Sherpa Guides > Virginia Mountains > The Blue Ridge > Wintergreen


[Fig. 40(1)] On the eastern slope of the Blue Ridge in Nelson County, partly surrounded by National Forest and bordering the Blue Ridge Parkway and Appalachian Trail, is a year-round resort called Wintergreen.

In the lofty headwaters of Stoney Creek, spreading into Rockfish Valley below, Wintergreen offers 17 ski trails, a 30-mile network of hiking trails, 25 tennis courts, equestrian center, six swimming pools, fly-fishing stream, and two championship golf courses—one the highest course in the state, the other selected as a favorite by Golf Digest. Facilities at the resort are clustered in two areas: one with a mountain entrance and one with a valley entrance.

Wintergreen, however, is more than a sports resort. Wintergreen's original planners committed a major portion of its 11,000 acres to wilderness, and today over 6,000 acres remain as undisturbed forest with a rich mosaic of natural wildflower gardens, waterfalls, and rock formations called Old Appalachia, dating back as far as 1,100 million years.

When a high-altitude spring seepage was found to have an unusual boreal wildflower garden growing beneath a canopy of yellow birch, the land was set aside as Shamokin Springs Nature Preserve. Protected are such treasures as the speckled wood lily (Lilium philadelphicum), wild lily-of-the-valley (Maianthemum), spotted coralroot (Corallorhiza maculata), monkshood (Aconitum), and Turk's cap lily (Lilium superbum). Among the ferns that also thrive here are cinnamon, shield, New York, silvery athyrium, and Christmas.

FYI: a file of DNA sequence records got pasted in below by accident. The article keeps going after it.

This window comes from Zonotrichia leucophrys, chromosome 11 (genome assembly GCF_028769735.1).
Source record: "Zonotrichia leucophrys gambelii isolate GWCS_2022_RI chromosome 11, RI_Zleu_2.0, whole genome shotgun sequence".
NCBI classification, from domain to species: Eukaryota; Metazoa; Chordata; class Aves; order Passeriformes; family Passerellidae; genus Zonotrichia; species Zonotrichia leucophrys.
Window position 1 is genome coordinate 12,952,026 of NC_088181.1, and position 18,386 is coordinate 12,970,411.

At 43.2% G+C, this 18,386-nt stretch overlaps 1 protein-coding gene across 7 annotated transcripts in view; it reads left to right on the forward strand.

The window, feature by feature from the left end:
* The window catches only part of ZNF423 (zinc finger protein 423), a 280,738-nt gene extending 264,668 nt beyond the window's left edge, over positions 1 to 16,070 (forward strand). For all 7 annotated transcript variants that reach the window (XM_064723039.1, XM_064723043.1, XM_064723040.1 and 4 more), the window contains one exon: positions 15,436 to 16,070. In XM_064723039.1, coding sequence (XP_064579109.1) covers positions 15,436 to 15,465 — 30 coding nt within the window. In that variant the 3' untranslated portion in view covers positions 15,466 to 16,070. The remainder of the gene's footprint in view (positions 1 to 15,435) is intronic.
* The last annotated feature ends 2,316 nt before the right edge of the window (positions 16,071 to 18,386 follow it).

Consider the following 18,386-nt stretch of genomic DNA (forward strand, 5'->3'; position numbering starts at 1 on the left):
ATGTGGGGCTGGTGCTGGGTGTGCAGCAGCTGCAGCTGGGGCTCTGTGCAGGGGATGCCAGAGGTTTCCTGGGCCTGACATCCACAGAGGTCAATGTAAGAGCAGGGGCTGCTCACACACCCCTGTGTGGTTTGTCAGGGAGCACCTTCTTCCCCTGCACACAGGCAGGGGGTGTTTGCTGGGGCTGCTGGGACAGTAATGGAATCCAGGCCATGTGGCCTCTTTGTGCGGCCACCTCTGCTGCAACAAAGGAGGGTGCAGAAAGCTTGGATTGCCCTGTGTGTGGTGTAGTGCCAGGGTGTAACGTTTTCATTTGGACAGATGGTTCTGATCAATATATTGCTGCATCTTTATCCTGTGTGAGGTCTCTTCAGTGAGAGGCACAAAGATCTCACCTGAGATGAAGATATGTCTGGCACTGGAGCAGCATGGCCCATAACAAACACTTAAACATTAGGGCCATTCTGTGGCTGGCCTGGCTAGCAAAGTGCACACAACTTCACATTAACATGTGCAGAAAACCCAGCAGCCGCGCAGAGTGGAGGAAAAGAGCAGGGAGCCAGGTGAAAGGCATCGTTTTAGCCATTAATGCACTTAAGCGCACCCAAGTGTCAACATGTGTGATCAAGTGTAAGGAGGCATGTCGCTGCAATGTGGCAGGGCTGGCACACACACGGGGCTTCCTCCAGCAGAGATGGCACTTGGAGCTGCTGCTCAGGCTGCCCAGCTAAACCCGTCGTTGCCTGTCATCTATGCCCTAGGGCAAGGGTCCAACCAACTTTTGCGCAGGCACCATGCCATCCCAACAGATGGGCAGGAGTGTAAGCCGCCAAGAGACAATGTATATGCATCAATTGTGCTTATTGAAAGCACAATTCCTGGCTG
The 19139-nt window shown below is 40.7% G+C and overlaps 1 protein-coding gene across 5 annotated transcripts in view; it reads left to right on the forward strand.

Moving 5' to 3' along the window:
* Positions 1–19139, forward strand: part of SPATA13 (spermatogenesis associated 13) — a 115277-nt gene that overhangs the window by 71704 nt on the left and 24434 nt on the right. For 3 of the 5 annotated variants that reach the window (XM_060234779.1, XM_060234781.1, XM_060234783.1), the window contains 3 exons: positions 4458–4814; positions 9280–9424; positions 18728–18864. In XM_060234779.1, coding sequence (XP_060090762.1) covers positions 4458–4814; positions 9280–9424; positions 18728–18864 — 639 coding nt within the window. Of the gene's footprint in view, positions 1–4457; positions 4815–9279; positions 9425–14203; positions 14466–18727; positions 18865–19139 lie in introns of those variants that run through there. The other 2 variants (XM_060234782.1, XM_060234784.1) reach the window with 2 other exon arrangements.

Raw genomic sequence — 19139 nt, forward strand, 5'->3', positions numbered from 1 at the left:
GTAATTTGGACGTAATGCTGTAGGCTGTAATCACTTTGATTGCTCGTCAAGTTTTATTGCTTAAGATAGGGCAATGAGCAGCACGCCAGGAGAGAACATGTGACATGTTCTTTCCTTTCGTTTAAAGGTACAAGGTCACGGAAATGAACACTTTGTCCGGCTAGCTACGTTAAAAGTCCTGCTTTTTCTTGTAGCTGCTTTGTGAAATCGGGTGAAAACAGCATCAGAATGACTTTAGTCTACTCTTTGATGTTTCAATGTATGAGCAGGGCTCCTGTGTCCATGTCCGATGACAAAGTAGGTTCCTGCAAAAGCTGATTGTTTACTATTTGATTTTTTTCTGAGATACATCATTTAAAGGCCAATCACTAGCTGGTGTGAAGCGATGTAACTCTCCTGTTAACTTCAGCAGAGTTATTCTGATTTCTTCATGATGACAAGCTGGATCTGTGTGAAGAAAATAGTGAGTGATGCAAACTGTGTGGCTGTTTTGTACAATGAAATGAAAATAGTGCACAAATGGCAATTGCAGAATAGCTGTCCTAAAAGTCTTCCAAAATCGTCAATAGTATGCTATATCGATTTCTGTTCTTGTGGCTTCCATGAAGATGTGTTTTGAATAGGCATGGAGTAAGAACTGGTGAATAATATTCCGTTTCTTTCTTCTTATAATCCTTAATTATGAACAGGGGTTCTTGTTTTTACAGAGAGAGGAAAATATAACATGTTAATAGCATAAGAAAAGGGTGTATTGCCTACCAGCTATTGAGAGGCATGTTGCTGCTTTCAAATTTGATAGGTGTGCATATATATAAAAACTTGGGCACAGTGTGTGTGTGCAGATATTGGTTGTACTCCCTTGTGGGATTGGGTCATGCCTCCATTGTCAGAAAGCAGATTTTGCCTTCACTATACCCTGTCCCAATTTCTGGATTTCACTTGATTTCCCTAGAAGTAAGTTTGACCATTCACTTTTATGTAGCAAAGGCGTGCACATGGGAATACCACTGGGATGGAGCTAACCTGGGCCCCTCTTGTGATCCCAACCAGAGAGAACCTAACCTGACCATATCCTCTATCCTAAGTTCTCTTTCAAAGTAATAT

The Wintergreen Nature Foundation, a nonprofit charitable organization, delves into the land's natural heritage annually with two events—a Spring Wildflower Symposium and, in fall, the Virginia Natural History Weekend Retreat. The spring event is conducted by well-known botanists, photographers, and artists. The fall retreat is cosponsored by the Virginia Museum of Natural History. Some of the state's finest field scientists offer hikes, lectures, and workshops on such topics as birding, geology, paleontology, mammalogy, herpetology, and botany.

[ Previous Topic | Next Topic ]

Read and add comments about this page

Reader-Contributed Links to the Virginia Mountains Book: